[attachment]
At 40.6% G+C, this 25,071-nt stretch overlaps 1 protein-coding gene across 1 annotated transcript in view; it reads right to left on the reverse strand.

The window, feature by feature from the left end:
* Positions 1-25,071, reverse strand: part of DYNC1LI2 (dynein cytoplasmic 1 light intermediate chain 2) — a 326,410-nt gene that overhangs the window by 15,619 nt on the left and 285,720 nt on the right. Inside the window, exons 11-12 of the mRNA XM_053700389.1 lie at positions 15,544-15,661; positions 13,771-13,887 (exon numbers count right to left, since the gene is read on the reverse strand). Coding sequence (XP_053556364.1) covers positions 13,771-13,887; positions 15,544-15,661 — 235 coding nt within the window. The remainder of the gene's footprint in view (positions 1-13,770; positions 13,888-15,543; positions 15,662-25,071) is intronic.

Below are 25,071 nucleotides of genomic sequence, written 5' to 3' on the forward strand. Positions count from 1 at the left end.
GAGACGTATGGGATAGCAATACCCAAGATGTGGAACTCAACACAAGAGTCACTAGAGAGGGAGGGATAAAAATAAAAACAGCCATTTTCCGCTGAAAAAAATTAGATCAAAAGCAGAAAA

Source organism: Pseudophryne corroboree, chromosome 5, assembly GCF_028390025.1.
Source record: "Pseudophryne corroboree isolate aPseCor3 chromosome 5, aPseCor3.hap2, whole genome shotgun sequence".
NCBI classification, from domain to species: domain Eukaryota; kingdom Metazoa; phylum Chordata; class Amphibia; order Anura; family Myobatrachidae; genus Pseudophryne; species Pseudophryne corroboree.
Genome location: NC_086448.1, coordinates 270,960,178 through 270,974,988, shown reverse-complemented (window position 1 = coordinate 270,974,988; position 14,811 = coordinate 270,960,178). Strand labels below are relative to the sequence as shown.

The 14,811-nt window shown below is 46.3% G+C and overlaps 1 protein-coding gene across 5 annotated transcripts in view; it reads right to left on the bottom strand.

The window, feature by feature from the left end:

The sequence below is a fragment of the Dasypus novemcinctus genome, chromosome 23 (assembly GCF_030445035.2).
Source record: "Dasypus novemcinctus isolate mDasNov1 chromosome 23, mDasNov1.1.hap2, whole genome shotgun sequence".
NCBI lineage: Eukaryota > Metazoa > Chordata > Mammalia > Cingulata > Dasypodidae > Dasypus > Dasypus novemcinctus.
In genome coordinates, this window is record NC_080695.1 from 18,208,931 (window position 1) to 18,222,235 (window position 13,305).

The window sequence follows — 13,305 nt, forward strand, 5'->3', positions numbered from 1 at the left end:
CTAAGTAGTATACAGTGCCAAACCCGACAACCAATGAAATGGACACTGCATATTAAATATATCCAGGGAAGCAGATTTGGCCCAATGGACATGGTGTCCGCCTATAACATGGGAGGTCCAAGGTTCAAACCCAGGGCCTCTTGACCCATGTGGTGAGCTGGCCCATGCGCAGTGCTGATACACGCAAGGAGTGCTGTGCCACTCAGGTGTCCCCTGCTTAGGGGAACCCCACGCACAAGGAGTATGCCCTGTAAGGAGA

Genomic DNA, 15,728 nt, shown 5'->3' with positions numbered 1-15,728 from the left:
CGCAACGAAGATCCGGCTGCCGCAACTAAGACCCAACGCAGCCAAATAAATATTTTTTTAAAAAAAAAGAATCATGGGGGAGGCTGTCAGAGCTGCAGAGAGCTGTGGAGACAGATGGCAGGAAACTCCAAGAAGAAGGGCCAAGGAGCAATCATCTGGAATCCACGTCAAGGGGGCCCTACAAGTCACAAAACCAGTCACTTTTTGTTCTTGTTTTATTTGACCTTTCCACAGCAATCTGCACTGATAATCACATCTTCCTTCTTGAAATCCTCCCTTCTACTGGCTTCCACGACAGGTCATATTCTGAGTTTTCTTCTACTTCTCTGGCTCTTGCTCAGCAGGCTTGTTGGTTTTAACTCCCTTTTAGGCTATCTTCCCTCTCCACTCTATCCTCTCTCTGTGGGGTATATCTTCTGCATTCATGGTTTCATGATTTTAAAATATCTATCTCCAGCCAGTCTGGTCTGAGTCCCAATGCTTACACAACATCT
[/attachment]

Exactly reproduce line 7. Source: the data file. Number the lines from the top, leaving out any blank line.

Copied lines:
Source record: "Pseudophryne corroboree isolate aPseCor3 chromosome 5, aPseCor3.hap2, whole genome shotgun sequence".